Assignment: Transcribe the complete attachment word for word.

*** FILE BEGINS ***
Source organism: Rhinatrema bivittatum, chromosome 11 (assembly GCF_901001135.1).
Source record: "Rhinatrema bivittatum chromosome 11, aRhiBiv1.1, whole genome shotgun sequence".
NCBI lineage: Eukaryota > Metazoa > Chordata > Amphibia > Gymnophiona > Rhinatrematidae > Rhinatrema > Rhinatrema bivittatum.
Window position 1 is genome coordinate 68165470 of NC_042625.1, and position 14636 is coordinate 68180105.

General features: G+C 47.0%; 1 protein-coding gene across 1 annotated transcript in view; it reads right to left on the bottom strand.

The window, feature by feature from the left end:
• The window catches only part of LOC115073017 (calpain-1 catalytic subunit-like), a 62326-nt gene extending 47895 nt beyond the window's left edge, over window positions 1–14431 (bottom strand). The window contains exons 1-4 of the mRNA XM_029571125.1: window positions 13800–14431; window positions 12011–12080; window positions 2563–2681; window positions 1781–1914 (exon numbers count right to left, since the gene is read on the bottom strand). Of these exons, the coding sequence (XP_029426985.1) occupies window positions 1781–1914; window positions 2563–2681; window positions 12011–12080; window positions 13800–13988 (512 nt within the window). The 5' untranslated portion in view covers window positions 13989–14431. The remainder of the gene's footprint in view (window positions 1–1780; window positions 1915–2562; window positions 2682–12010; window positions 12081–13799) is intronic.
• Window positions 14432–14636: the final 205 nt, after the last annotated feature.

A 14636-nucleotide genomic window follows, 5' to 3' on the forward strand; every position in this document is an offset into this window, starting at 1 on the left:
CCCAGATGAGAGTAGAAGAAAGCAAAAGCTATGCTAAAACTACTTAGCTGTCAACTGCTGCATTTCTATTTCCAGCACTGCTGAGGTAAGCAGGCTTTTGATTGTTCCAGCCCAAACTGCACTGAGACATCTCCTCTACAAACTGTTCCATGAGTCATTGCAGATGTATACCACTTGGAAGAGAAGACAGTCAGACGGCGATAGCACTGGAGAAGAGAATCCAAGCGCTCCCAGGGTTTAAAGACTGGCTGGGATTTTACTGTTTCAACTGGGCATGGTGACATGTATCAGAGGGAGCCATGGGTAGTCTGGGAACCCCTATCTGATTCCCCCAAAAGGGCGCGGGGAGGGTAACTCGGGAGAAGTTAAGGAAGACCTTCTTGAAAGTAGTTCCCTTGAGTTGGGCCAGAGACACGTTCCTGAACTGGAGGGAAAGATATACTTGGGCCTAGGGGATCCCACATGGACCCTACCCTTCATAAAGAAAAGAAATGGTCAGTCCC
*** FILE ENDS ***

Source organism: Rhinatrema bivittatum, chromosome 11 (assembly GCF_901001135.1).
Source record: "Rhinatrema bivittatum chromosome 11, aRhiBiv1.1, whole genome shotgun sequence".
NCBI lineage: Eukaryota > Metazoa > Chordata > Amphibia > Gymnophiona > Rhinatrematidae > Rhinatrema > Rhinatrema bivittatum.
Window position 1 is genome coordinate 68165470 of NC_042625.1, and position 14636 is coordinate 68180105.

General features: G+C 47.0%; 1 protein-coding gene across 1 annotated transcript in view; it reads right to left on the bottom strand.

The window, feature by feature from the left end:
• The window catches only part of LOC115073017 (calpain-1 catalytic subunit-like), a 62326-nt gene extending 47895 nt beyond the window's left edge, over window positions 1–14431 (bottom strand). The window contains exons 1-4 of the mRNA XM_029571125.1: window positions 13800–14431; window positions 12011–12080; window positions 2563–2681; window positions 1781–1914 (exon numbers count right to left, since the gene is read on the bottom strand). Of these exons, the coding sequence (XP_029426985.1) occupies window positions 1781–1914; window positions 2563–2681; window positions 12011–12080; window positions 13800–13988 (512 nt within the window). The 5' untranslated portion in view covers window positions 13989–14431. The remainder of the gene's footprint in view (window positions 1–1780; window positions 1915–2562; window positions 2682–12010; window positions 12081–13799) is intronic.
• Window positions 14432–14636: the final 205 nt, after the last annotated feature.

A 14636-nucleotide genomic window follows, 5' to 3' on the forward strand; every position in this document is an offset into this window, starting at 1 on the left:
CCCAGATGAGAGTAGAAGAAAGCAAAAGCTATGCTAAAACTACTTAGCTGTCAACTGCTGCATTTCTATTTCCAGCACTGCTGAGGTAAGCAGGCTTTTGATTGTTCCAGCCCAAACTGCACTGAGACATCTCCTCTACAAACTGTTCCATGAGTCATTGCAGATGTATACCACTTGGAAGAGAAGACAGTCAGACGGCGATAGCACTGGAGAAGAGAATCCAAGCGCTCCCAGGGTTTAAAGACTGGCTGGGATTTTACTGTTTCAACTGGGCATGGTGACATGTATCAGAGGGAGCCATGGGTAGTCTGGGAACCCCTATCTGATTCCCCCAAAAGGGCGCGGGGAGGGTAACTCGGGAGAAGTTAAGGAAGACCTTCTTGAAAGTAGTTCCCTTGAGTTGGGCCAGAGACACGTTCCTGAACTGGAGGGAAAGATATACTTGGGCCTAGGGGATCCCACATGGACCCTACCCTTCATAAAGAAAAGAAATGGTCAGTCCC